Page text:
(I am wearing bullet-proof underwear so no mortar fire, okay?)
The Alchemist Paul Coelho - all that predigested wisdom got right up my nose.
For Whom the Bell Tolls - Ernest Hemingway. I tried to read this many years ago. Just didn't feel that the writr wanted me in his book. Later though, I did enjoy The Old Man and the Sea.
Thus Spake Zarathustra - Niezsche - A boyfriend insisted I read it. (He thought my brain needed improving.) When I saw how much Niezsche distrusts and dislikes women, I decided that since he was wrong about half the human race, he couldn't be trusted on much else. (Should have dumped the boyfriend too.)
One Hundred Years of Solitude - Gabriel Garcia Marquez - I did read it through once, but got totally stuck the second time, despite liking episodes in it very much. I sat back at a reading group meeting and listened to everyone else praising it and wondering what was wrong with me. It's a great book undoubtedly, but not one I connect with.
Soul Mountain- Gao Xingjian - another reading group choice. Only 2 out of 10 of us managed to get past the opening chapters. I did like some episodes, but overall found it incredibly slow, miserable, meandering and plotless. To add insult to injury, towards the end of the book the guy actually has a good laugh about his book being unreadable! If anyone has any doubt that the Nobel is awarded on a political rather than a literary agenda, this clinches it.
Pride and Prejudice by Jane Austen. I was supposed to read this as a set book at school. I hated the petty living room world of the novel. (I was into adventure, science fiction, historical romance.) I refused to go past the first couple of chapters. My English teacher (wise woman!) just said that if I couldn't get on with it, I should leave it, and gave me another novel to read instead. A couple of years later I came back to the book and thoroughly enjoyed it.
Crash by J.G. Ballard. Stomach turning.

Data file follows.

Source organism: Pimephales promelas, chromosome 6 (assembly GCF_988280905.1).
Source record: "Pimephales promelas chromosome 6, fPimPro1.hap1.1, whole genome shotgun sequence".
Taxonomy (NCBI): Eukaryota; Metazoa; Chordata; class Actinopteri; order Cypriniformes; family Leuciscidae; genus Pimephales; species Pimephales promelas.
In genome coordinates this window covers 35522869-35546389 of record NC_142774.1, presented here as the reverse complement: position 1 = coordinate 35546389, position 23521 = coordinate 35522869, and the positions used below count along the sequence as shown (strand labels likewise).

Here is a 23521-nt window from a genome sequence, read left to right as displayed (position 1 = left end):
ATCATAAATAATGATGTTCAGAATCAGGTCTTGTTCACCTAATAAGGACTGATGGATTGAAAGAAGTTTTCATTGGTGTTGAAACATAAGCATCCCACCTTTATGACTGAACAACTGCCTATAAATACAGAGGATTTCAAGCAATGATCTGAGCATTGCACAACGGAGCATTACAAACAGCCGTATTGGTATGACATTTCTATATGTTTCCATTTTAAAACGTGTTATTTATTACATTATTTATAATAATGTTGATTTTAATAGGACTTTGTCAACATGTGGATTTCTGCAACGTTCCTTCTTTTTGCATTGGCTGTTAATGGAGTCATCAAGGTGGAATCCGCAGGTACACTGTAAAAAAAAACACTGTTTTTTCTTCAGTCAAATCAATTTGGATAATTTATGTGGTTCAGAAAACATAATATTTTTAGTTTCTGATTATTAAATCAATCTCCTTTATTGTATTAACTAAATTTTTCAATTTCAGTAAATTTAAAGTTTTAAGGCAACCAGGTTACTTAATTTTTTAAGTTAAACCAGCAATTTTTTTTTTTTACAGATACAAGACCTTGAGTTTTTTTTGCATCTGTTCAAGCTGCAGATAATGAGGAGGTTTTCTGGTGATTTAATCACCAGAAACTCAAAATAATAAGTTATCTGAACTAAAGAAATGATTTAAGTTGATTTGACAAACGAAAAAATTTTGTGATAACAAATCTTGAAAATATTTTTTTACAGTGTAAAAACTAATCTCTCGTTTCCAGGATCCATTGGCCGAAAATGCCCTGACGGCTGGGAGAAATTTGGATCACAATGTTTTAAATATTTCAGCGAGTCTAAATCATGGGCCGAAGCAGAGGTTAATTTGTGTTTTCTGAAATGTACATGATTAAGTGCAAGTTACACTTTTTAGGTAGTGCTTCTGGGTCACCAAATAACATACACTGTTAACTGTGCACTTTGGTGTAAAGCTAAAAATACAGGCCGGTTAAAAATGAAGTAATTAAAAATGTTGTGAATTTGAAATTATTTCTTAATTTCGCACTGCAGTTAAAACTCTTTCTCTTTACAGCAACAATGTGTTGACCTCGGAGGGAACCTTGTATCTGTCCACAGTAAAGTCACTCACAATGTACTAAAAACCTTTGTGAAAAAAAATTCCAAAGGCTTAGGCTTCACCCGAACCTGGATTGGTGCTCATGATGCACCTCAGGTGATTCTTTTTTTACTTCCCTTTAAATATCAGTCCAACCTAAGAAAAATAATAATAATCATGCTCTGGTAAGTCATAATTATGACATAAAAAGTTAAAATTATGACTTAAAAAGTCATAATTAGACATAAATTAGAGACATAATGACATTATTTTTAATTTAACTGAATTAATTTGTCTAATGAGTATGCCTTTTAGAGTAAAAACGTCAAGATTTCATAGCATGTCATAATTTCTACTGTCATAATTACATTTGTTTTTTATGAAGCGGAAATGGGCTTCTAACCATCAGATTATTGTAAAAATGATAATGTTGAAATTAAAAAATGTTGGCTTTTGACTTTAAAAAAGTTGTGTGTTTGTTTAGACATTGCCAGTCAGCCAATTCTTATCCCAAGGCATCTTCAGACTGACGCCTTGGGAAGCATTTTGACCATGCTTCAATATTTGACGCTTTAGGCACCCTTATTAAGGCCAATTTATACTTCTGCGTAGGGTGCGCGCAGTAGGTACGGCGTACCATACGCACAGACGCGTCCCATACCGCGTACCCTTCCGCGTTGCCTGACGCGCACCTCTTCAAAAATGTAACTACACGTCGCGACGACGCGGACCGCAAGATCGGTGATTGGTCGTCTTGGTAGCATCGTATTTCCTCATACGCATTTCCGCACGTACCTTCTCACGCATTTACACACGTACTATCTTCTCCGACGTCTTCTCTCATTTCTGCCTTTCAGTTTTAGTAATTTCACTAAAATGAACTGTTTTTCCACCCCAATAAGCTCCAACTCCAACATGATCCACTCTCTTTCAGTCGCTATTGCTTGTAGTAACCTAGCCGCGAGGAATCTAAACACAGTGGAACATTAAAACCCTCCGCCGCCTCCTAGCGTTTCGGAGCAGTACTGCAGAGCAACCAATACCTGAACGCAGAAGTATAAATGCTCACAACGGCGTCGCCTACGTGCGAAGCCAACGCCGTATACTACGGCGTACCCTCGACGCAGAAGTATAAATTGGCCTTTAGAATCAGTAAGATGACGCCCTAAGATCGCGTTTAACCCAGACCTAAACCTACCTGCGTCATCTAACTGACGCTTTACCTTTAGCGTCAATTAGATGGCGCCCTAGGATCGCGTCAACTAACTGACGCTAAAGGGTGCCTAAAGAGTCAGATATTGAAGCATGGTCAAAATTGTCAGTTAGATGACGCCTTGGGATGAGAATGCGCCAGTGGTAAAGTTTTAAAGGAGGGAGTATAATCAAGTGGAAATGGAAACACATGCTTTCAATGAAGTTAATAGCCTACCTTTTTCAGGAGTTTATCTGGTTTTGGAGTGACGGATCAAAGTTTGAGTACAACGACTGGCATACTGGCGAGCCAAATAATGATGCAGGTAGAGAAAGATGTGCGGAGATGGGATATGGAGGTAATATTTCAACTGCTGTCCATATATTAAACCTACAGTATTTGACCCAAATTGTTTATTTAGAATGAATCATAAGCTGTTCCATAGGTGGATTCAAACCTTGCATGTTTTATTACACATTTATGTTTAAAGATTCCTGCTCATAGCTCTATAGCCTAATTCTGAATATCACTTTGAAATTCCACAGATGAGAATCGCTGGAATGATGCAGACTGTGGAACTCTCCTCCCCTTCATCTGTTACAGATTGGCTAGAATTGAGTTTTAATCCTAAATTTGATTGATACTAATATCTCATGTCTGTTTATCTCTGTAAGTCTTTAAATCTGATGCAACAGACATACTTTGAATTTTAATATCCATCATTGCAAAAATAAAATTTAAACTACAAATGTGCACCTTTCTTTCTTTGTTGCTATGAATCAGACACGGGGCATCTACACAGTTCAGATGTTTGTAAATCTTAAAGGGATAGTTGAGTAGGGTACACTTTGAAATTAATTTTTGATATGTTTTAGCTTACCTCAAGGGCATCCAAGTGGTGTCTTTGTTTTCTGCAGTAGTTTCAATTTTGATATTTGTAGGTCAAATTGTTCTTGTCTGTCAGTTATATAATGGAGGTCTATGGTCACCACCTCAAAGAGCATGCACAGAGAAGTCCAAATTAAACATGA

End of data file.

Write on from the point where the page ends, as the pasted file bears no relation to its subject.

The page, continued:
Ulysses - James Joyce. God knows I've tried, and I love parts of it, especially Molly Blooms soliloquy. But can I read it from beginning to end? Nope. Not even after sixteen million attempts.
Books I struggled through but wish I'd dumped:
The Famished Road - Ben Okri - At the time this won the Booker there was a joke that someone had put a prize voucher in selected copies of the book, but no-one claimed them. Although I very much liked the Nigerian setting, the novel seemed to me a rip-off of Amos Tutola's classic The Palm-Wine Drinkard and My Life in the bush of Ghosts (well worth reading) from which it borrows its surrealism and cast of ghosts ... but it's another horrid, overlong, plotless meander.
Great Apes - Will Self. This book has one of the most exhilarating first chapters I've ever read - I actually went back to reread it twice before moving on to chapter 2. The basic premise of the book is fascinating: the central character is transformed intio a chimpanzee and so is everyone else around him. The first part of the book was a joy, but the joke wears progressively thinner as the book goes on. It would have made a great novella, but the pressure to make it a book length thing destroyed it.
The Da Vinci Code - Dan Brown. Another reading group read. (See how risky the whole business is?) I felt like I'd overdosed on french fries and jelly beans.
Your turn! What are your dumpees?
Just thought of one more unreadable to add which will probably have the rest of you screaming. Birdsong by Sebastian Faulks. I dug up this review I'd written on Amazon:
This was such a disappointing read after all the hype. I'm giving up halfway through, and passing my copy to someone who may appreciate it more. The first part of the book was so hackneyed that I found it laughable - I was not at all convinced by the love story. I got very annoyed by Faulk's omniscient narration, the viewpoint constantly flitting from person to person. As other reviewers here have pointed out, Faulks has a tendency to "tell rather than show", which deprives the reader of much of the pleasure of reading. I also found that I couldn't care less about the characters, particularly Steven, who remains vague and shadowy. That I stuck with the book so long is testimony to the fact that Faulks recreates the scenes in the trenches so well. Both my grandfathers fought in WW1 and I am so hungry to know more about what they experienced. But maybe I'd be beter off reading a good history book.